How do outpatient and school-based OT differ?

What does OT look like in schools?

School-based occupational therapy is designed to enhance the student’s ability to fully access and be successful in the learning environment. This might include working on handwriting legibility, strengthening fine motor skills, implementing strategies and exercises to improve visual perception, assisting the student with organizing his/her locker or desk, supporting self-regulation of attention and arousal level so the student can be available for learning, and working with the teacher to modify the classroom environment and/or adapt learning materials to facilitate successful participation.  Direct and consultative school-based occupational therapy services can occur within special education via the Individuals with Disabilities Education Act (IDEA).  A student with a medical diagnosis may be able to receive occupational therapy via a 504 Plan.  A 504 plan is a blueprint for how the school will support a student with a disability and remove barriers to learning. The goal is to give the student equal access at school.

What does OT look like in an outpatient setting?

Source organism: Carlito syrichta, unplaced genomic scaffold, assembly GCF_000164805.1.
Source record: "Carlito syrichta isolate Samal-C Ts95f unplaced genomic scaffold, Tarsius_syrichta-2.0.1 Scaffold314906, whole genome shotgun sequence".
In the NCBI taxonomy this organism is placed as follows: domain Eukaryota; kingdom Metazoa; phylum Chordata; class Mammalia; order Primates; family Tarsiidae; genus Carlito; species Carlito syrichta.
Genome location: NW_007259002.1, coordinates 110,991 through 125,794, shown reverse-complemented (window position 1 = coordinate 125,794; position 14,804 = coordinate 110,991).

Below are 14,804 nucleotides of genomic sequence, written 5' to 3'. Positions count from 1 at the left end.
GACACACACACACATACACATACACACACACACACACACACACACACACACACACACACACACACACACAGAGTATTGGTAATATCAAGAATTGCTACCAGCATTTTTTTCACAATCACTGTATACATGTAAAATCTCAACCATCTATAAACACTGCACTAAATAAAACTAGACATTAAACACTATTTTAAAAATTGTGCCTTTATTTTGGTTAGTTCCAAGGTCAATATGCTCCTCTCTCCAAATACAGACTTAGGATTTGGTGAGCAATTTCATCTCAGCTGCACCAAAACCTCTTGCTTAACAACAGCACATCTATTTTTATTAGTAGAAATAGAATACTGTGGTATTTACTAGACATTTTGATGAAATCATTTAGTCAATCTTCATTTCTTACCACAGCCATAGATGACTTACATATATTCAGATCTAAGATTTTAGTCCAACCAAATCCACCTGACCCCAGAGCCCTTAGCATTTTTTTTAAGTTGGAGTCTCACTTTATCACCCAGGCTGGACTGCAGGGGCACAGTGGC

Outpatient or private/clinic based occupational therapy can address all skills needed to function across environments including activities of daily living/self-care such as feeding and dressing skills, play skills, motor skill development, social skills, sensory processing and modulation, and self-regulation.  The holistic view focuses on increasing independence and efficiency and takes into consideration both the child and the family’s goals to improve daily function.  It is important to note that therapy must be considered medically necessary in order for insurance to consider services being warranted. An initial evaluation assists occupational therapists in determining a baseline level of function through interview, standardized assessment, and clinical observations which then can support justification for services.